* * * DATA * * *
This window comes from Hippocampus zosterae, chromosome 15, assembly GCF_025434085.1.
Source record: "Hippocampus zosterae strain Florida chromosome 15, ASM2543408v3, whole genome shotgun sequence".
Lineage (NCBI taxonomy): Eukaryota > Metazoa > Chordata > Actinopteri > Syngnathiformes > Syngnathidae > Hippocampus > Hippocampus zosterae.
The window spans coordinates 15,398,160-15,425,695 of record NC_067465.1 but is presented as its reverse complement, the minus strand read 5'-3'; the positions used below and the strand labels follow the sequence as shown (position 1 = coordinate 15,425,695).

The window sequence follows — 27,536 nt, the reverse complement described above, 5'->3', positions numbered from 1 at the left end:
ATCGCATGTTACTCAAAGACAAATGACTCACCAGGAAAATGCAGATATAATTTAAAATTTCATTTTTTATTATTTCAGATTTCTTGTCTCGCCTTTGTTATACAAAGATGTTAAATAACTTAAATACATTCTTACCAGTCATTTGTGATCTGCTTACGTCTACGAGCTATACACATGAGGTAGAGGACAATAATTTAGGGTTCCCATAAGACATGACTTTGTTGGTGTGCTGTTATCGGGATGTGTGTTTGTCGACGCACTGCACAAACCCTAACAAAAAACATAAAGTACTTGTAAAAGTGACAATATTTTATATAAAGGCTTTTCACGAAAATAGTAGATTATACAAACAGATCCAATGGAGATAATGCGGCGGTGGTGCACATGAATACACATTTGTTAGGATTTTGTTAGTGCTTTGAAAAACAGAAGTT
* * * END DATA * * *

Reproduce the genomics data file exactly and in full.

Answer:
This window comes from Hippocampus zosterae, chromosome 15, assembly GCF_025434085.1.
Source record: "Hippocampus zosterae strain Florida chromosome 15, ASM2543408v3, whole genome shotgun sequence".
Lineage (NCBI taxonomy): Eukaryota > Metazoa > Chordata > Actinopteri > Syngnathiformes > Syngnathidae > Hippocampus > Hippocampus zosterae.
The window spans coordinates 15,398,160-15,425,695 of record NC_067465.1 but is presented as its reverse complement, the minus strand read 5'-3'; the positions used below and the strand labels follow the sequence as shown (position 1 = coordinate 15,425,695).

The window sequence follows — 27,536 nt, the reverse complement described above, 5'->3', positions numbered from 1 at the left end:
ATCGCATGTTACTCAAAGACAAATGACTCACCAGGAAAATGCAGATATAATTTAAAATTTCATTTTTTATTATTTCAGATTTCTTGTCTCGCCTTTGTTATACAAAGATGTTAAATAACTTAAATACATTCTTACCAGTCATTTGTGATCTGCTTACGTCTACGAGCTATACACATGAGGTAGAGGACAATAATTTAGGGTTCCCATAAGACATGACTTTGTTGGTGTGCTGTTATCGGGATGTGTGTTTGTCGACGCACTGCACAAACCCTAACAAAAAACATAAAGTACTTGTAAAAGTGACAATATTTTATATAAAGGCTTTTCACGAAAATAGTAGATTATACAAACAGATCCAATGGAGATAATGCGGCGGTGGTGCACATGAATACACATTTGTTAGGATTTTGTTAGTGCTTTGAAAAACAGAAGTT